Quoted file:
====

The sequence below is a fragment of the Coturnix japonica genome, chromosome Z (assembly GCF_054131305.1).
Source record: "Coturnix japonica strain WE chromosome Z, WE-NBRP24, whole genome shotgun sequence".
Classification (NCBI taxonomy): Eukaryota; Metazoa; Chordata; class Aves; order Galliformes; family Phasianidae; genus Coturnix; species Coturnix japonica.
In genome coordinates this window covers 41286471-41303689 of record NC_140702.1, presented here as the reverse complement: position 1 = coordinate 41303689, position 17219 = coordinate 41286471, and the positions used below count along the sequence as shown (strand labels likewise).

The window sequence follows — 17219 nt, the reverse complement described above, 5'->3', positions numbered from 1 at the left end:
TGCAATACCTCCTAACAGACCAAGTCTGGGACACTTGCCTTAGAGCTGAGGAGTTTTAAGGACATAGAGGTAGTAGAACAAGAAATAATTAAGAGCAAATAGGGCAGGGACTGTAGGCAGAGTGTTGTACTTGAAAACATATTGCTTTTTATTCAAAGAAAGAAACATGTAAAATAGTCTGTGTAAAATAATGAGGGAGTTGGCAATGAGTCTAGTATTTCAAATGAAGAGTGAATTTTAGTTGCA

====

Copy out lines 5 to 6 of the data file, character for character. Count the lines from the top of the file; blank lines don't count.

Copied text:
The window sequence follows — 17219 nt, the reverse complement described above, 5'->3', positions numbered from 1 at the left end:
TGCAATACCTCCTAACAGACCAAGTCTGGGACACTTGCCTTAGAGCTGAGGAGTTTTAAGGACATAGAGGTAGTAGAACAAGAAATAATTAAGAGCAAATAGGGCAGGGACTGTAGGCAGAGTGTTGTACTTGAAAACATATTGCTTTTTATTCAAAGAAAGAAACATGTAAAATAGTCTGTGTAAAATAATGAGGGAGTTGGCAATGAGTCTAGTATTTCAAATGAAGAGTGAATTTTAGTTGCA